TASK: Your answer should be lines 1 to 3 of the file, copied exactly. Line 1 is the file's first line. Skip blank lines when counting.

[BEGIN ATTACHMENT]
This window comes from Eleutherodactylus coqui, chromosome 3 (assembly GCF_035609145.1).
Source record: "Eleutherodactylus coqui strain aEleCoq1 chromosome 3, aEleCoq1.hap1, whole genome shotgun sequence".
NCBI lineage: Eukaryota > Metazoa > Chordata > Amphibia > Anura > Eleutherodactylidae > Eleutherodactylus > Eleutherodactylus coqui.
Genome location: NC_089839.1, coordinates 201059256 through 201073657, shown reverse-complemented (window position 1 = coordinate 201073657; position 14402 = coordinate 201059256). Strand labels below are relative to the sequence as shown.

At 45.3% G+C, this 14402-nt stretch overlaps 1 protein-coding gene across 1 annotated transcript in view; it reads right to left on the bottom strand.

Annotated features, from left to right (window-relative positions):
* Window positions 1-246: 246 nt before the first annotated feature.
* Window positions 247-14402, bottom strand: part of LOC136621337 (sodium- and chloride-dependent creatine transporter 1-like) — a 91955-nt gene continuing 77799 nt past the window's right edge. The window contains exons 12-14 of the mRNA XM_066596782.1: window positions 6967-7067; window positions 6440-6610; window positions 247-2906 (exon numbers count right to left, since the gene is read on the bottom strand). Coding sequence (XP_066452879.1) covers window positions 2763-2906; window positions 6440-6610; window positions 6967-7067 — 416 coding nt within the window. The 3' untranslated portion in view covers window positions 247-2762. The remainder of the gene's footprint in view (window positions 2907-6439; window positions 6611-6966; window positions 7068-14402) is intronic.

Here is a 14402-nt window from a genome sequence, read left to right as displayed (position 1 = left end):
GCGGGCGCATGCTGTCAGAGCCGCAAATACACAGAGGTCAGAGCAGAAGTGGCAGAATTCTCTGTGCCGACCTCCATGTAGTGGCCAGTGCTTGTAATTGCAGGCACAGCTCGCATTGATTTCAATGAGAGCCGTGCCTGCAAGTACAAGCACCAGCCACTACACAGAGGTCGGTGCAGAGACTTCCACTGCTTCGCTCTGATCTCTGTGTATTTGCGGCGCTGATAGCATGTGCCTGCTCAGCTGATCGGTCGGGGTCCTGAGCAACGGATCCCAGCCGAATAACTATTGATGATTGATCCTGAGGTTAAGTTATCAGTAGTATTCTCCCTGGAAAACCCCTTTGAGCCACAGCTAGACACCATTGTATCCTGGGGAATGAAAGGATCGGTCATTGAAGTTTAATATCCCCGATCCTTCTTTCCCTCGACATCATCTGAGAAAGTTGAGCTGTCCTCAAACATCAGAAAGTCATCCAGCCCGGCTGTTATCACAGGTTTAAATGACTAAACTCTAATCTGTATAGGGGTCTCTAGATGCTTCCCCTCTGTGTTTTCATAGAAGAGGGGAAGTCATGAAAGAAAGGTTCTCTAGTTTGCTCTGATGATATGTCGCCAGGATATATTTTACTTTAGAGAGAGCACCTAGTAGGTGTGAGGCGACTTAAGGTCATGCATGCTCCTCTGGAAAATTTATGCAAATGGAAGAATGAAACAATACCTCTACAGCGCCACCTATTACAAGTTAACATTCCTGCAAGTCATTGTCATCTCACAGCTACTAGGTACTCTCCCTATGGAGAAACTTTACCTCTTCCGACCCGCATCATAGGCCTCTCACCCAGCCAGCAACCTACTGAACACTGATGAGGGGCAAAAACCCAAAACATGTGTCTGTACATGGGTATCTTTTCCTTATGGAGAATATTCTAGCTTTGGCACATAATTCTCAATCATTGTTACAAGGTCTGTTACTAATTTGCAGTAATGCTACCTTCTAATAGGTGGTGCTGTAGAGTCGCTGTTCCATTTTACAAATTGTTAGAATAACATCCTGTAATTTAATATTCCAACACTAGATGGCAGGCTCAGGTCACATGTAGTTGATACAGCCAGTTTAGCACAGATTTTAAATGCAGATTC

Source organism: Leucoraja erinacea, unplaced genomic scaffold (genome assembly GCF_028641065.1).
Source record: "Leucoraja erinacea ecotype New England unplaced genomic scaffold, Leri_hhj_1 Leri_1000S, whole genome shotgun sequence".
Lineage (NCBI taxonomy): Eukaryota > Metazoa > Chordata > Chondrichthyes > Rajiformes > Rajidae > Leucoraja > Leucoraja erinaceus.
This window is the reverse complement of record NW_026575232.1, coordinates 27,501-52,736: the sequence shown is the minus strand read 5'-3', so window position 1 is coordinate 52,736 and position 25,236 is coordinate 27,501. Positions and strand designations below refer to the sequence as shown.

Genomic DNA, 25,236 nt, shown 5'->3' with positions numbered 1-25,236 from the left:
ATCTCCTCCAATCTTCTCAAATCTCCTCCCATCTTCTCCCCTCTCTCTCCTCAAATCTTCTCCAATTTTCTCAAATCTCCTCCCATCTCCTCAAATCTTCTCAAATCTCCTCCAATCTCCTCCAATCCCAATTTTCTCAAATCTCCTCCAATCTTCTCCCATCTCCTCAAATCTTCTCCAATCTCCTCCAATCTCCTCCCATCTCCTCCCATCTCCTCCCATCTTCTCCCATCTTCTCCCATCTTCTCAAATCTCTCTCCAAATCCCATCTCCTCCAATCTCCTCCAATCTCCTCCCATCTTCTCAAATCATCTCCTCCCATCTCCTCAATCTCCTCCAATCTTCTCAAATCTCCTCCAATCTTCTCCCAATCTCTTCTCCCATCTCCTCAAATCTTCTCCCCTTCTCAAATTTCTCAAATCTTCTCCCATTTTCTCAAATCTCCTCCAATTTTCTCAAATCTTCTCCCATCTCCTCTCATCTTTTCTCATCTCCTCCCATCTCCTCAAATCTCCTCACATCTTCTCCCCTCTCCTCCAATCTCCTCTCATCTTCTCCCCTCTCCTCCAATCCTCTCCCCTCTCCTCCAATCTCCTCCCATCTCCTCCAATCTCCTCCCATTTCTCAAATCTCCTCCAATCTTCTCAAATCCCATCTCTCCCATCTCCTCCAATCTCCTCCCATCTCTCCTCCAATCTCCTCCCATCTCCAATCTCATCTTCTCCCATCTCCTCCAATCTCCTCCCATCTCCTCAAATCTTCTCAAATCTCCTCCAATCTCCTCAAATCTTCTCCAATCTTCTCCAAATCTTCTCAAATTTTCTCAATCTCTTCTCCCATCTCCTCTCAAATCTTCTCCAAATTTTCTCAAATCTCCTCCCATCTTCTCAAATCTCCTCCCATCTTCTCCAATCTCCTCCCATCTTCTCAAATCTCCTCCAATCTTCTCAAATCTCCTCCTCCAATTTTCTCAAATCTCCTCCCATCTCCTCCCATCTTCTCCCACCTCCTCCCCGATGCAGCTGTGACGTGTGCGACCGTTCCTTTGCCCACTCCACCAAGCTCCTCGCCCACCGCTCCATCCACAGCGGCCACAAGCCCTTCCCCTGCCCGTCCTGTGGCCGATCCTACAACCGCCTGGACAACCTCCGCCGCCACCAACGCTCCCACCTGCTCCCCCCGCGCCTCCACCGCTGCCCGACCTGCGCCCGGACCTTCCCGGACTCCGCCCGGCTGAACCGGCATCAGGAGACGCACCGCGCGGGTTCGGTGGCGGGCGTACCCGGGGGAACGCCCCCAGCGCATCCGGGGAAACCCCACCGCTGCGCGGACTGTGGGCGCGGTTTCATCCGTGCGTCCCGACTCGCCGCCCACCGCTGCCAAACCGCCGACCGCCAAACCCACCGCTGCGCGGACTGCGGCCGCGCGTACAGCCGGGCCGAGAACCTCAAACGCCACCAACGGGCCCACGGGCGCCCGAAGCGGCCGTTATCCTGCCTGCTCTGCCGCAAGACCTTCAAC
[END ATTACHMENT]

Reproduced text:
This window comes from Eleutherodactylus coqui, chromosome 3 (assembly GCF_035609145.1).
Source record: "Eleutherodactylus coqui strain aEleCoq1 chromosome 3, aEleCoq1.hap1, whole genome shotgun sequence".
NCBI lineage: Eukaryota > Metazoa > Chordata > Amphibia > Anura > Eleutherodactylidae > Eleutherodactylus > Eleutherodactylus coqui.